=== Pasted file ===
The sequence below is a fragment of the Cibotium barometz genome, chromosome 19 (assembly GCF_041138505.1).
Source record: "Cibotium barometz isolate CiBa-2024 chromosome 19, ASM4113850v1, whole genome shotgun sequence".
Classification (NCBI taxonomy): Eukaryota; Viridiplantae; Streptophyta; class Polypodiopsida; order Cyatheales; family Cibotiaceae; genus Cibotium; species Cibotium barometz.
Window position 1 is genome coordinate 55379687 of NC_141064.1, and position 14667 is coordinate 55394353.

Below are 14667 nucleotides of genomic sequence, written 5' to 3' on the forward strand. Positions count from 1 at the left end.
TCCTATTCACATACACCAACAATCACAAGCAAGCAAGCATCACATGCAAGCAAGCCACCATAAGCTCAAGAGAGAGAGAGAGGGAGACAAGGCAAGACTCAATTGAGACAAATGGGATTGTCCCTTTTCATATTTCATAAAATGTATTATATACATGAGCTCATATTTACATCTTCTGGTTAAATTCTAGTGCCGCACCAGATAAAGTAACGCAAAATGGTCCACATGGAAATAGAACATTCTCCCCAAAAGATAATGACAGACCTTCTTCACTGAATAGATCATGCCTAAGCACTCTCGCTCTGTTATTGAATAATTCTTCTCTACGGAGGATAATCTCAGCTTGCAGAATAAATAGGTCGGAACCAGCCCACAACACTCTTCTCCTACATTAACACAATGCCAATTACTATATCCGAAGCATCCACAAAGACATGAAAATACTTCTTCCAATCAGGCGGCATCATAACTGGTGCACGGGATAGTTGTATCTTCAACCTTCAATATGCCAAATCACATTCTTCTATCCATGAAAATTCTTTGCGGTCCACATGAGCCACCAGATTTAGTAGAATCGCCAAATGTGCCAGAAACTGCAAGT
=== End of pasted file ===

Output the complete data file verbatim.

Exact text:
The sequence below is a fragment of the Cibotium barometz genome, chromosome 19 (assembly GCF_041138505.1).
Source record: "Cibotium barometz isolate CiBa-2024 chromosome 19, ASM4113850v1, whole genome shotgun sequence".
Classification (NCBI taxonomy): Eukaryota; Viridiplantae; Streptophyta; class Polypodiopsida; order Cyatheales; family Cibotiaceae; genus Cibotium; species Cibotium barometz.
Window position 1 is genome coordinate 55379687 of NC_141064.1, and position 14667 is coordinate 55394353.

Below are 14667 nucleotides of genomic sequence, written 5' to 3' on the forward strand. Positions count from 1 at the left end.
TCCTATTCACATACACCAACAATCACAAGCAAGCAAGCATCACATGCAAGCAAGCCACCATAAGCTCAAGAGAGAGAGAGAGGGAGACAAGGCAAGACTCAATTGAGACAAATGGGATTGTCCCTTTTCATATTTCATAAAATGTATTATATACATGAGCTCATATTTACATCTTCTGGTTAAATTCTAGTGCCGCACCAGATAAAGTAACGCAAAATGGTCCACATGGAAATAGAACATTCTCCCCAAAAGATAATGACAGACCTTCTTCACTGAATAGATCATGCCTAAGCACTCTCGCTCTGTTATTGAATAATTCTTCTCTACGGAGGATAATCTCAGCTTGCAGAATAAATAGGTCGGAACCAGCCCACAACACTCTTCTCCTACATTAACACAATGCCAATTACTATATCCGAAGCATCCACAAAGACATGAAAATACTTCTTCCAATCAGGCGGCATCATAACTGGTGCACGGGATAGTTGTATCTTCAACCTTCAATATGCCAAATCACATTCTTCTATCCATGAAAATTCTTTGCGGTCCACATGAGCCACCAGATTTAGTAGAATCGCCAAATGTGCCAGAAACTGCAAGT